Emmanuel Macron mocks Trump slogan on live TV
France unanimous in condemnation of US president’s ‘shamefully wrong error’
Never before has a French president gone on live television, in English, to denounce a decision by his US counterpart.
President Emmanuel Macron mocked Donald Trump’s slogan that he wants to “make America great again”. America is great, Macron said. “The world believes in you. I know that you are a great nation.” Paraphrasing Trump, he said it was time for the US, French and other allies to “make our planet great again”.
Macron portrayed climate change as a security threat. “If we do nothing, our children will know a world of migrations, of wars, of shortage. A dangerous world,” he said.
“There is no plan B, because there is no planet B,” Macron continued. He repeated the theme of the joint declaration he issued with German chancellor Angela Merkel and the Italian prime minister Paolo Gentiloni: “I say it forcefully: we will not, in any case, renegotiate a less ambitious agreement. Tonight, the US has turned its back on the world. But France will not turn its back on Americans.”
Macron cheekily tried to incite a brain drain, saying he would welcome to France US entrepreneurs, scientists and engineers who want “to work on concrete solutions for the climate”.
Trump’s announcement was a letdown for Macron, who had one week earlier pleaded with the US president to reconsider, when they met in Brussels and at the G7 meeting in Sicily. Before making his televised statement, Macron telephoned Trump and told him that “France and the US will continue to work together, but not on the climate.”
Bond with Merkel
Macron also talked to Merkel. “In the coming days, we will take strong initiatives” to strengthen the Paris agreement, he said. He will discuss the accord in Paris on Saturday with the Indian prime minister, Narendra Modi.
Except for the extreme right-wing Front National, which tempered its criticism with the recognition that Trump had fulfilled a campaign promise, condemnation in France was unanimous. “The Mad Decision of the US,” declared Le Parisien newspaper’s front page. Liberation published a two-word front-page headline: “Goodbye America”, with a graphic like dripping petrol.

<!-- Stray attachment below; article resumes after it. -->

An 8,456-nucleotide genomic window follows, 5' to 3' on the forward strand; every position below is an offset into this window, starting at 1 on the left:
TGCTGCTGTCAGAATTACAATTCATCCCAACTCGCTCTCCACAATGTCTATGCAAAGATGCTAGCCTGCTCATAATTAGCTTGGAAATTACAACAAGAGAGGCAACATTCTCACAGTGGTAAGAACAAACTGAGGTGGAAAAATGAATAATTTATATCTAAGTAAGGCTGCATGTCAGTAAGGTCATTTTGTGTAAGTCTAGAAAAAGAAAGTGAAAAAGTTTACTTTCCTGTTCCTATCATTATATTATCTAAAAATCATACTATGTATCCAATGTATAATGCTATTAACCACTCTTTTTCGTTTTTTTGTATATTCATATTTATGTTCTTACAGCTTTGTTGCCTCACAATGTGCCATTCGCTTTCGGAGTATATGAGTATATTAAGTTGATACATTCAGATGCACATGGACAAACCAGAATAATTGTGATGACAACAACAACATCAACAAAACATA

“Trump defies the planet,” said Le Figaro, while Le Monde took its banner headline from Macron’s speech: “Trump turns his back on the planet.”
The US was pulling out, giving up on “leadership,” said Le Monde’s front-page editorial. “It will no longer be an example nor a guide.” The US is “shrinking, turning inward and accusing others of wishing it ill”, said France’s newspaper of record, comparing Trump to Charles Lindbergh, the aviator who ardently opposed US participation in the second World War.
Le Monde condemned “this infantile regression” and said that, unlike the 20th century, the 21st will not be an “American century”.
Nicolas Hulot, the environment minister shown in a poll this week to be the most popular politician in France, said Trump had taken “a tragic, pathetic decision against history”. He “doubt[ed] the inhabitants of New Orleans are keen on President Trump’s announcement” and said the world has been “slapped in the face”. Nonetheless, Hulot insisted, “The Paris accord is not dead.”
Francois Baroin, who is leading the legislative campaign for the conservative Les Républicains, called Trump’s decision “irresponsible” and “lamentable”. It showed the “fanatical selfishness of this administration and this president”, Baroin continued. “The planet doesn’t belong to him. It doesn’t belong to the Texas oilmen who vote Republican.”
Laurent Fabius, the former foreign minister who presided over the COP21 conference that concluded the Paris agreement, denounced Trump’s decision as “shamefully wrong and a major error . . . It is a pack of lies, and the only reaction is global mobilisation.”